The supply chain has faced unprecedented pressure in recent weeks as retailers grapple with huge spikes in demand for food and packaged goods. Despite spot shortages that continue to crop up due to panic buying, the U.S. supply chain, in particular, has proven itself capable of meeting surging demand for food, beverage and consumer packaged goods products.
However, latest analysis from FourKites indicates that facilities are struggling to efficiently process the surge in shipment volumes, resulting in long delays for truckers and other front-line workers at facilities in the United States and Europe.
FourKites monitors dozens of conditions that affect transit times over millions of loads. When a shipment is late, FourKites analyzes all of the associated transit data to identify and stack rank various reasons a load may have been delayed. These are data-driven, diagnostic measures that provide much-needed insight into the operational and environmental conditions that cause a load to be late. A load can have multiple reasons for being late, of course, and analyzing these helps us hone in on the condition(s) that drove the biggest delay in shipment time. FourKites is tracking over 10 primary drivers for shipment delays, among them controllable reasons like pickup, external factors like weather, traffic and facility congestion, or macro factors like border congestion.
In analyzing data over the course of February and March, FourKites’ study shows a significant increase in facility-related delays as the Coronavirus disease (COVID-19) pandemic continues to spur abnormally large shipment volumes.
- Extended dwell time delays jumped significantly. Compared to February, March witnessed a 24% increase in late loads due to “extended dwell times.” This refers to the time spent waiting at facilities for pickups and at intermediate stops, which has repercussions both up and down the supply chain.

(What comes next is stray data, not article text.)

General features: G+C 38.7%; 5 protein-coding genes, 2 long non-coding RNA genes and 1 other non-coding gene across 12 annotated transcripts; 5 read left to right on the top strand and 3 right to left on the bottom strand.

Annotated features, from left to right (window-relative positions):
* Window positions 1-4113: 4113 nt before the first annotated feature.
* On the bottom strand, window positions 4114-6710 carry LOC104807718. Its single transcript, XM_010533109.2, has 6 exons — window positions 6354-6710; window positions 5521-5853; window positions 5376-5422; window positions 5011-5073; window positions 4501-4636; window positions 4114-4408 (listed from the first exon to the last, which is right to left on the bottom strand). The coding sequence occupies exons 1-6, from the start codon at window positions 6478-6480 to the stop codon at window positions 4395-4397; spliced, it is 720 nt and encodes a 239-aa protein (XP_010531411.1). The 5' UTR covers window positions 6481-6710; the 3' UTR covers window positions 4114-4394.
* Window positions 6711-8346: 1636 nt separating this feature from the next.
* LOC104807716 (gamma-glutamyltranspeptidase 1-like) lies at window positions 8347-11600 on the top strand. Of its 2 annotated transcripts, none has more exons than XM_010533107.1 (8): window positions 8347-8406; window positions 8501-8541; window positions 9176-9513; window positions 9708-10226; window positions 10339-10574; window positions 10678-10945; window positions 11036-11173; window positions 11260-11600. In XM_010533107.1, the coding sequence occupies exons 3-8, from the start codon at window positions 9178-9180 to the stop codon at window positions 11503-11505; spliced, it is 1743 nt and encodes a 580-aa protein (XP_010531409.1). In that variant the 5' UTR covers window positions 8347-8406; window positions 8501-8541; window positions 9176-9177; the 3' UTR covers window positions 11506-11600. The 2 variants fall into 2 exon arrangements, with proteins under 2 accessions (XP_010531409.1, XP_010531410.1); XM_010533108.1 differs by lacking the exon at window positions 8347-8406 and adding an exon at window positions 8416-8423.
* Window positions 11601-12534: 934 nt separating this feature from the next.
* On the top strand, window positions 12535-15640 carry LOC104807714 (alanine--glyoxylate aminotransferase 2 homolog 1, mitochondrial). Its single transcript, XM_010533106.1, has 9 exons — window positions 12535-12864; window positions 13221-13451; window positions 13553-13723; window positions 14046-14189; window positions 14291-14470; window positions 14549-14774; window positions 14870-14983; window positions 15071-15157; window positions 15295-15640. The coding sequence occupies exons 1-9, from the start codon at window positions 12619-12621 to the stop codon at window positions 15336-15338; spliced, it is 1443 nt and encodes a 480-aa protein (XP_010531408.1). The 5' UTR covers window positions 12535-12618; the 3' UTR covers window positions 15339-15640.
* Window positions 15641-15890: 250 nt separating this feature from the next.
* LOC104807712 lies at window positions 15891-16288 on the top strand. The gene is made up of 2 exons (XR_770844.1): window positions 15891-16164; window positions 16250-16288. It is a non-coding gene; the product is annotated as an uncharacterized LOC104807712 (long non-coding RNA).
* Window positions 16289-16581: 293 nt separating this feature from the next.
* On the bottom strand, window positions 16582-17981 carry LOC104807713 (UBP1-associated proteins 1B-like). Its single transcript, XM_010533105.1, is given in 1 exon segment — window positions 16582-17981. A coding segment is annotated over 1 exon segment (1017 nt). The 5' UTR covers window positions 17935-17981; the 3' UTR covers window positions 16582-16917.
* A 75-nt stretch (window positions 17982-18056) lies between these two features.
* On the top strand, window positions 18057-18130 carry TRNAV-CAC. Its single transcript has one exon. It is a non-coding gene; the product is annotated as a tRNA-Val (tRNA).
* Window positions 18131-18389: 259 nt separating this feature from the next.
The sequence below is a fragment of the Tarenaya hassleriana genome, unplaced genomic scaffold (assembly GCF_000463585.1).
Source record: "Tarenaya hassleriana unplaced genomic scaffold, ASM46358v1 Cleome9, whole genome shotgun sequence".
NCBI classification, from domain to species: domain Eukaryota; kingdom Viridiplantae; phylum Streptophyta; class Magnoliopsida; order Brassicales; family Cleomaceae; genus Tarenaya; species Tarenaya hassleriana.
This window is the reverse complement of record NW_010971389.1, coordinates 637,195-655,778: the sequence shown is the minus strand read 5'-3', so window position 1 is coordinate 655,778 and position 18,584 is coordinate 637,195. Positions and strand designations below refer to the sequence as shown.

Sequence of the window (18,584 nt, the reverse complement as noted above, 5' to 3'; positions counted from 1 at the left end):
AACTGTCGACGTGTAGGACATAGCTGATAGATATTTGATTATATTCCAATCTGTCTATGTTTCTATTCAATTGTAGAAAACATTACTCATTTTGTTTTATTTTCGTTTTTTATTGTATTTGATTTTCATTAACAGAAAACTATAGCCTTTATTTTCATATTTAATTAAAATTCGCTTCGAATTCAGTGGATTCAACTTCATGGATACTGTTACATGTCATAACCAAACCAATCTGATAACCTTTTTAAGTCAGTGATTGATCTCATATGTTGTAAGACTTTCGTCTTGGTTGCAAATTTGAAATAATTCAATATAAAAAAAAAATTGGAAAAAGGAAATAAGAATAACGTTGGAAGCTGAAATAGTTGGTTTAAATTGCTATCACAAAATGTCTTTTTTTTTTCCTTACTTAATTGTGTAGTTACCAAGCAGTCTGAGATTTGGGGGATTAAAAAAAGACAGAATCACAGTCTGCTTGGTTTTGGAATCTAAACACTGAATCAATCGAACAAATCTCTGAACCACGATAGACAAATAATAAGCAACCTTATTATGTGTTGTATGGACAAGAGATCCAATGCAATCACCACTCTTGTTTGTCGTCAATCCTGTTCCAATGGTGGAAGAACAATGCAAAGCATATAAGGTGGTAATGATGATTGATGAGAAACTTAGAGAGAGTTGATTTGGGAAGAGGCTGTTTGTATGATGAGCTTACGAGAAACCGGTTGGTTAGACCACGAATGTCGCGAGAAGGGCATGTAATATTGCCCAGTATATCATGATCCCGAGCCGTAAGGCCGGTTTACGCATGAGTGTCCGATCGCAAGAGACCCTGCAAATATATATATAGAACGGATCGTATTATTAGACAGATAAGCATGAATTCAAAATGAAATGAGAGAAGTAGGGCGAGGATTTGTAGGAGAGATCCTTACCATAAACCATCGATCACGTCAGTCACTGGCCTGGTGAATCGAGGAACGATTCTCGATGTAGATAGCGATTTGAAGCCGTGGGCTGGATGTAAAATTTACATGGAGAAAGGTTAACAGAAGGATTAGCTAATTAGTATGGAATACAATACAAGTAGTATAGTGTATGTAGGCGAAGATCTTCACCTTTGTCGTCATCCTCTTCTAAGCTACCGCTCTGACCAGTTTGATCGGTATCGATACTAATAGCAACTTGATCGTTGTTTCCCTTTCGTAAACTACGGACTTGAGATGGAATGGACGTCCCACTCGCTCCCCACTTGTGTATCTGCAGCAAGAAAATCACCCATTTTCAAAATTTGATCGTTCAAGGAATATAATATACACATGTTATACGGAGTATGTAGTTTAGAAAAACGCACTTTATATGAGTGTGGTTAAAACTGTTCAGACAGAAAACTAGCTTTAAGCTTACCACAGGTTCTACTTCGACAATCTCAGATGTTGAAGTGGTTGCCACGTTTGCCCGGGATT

- Re-entry delays jumped even more. Often, drivers show up on time to their destination. But, when a facility is overloaded with simultaneous deliveries, drivers are turned away and sent to a designated wait area. Once things clear up, drivers return to the facility to be unloaded. In March, drivers were turned away 36% more frequently than in February. So even though many loads are showing up on time, busy facilities can’t unload them fast enough, resulting in meaningful delays.
- Impractical appointment scheduling is on the rise. Shippers’ best efforts at planning are falling short, with unachievable appointment times up 18% in March compared to February. In other words, providing guidance on scheduled appointment times – while critical to efficient operations in normal times – is proving futile at a time when facilities are instead focusing on execution and taking shipments on a first-come, first-served basis.
This analysis also corroborates that goods are moving faster in transit than they were a month ago. Average shipment times ran 2% faster in the United States and Europe in March – likely a reflection of decreased traffic on the roads, as well as the recently enacted emergency waiver governing trucking hours of service (HOS) regulations. But the slight improvement in transit times isn’t enough to make up for the significant delays drivers face once they arrive at overburdened facilities.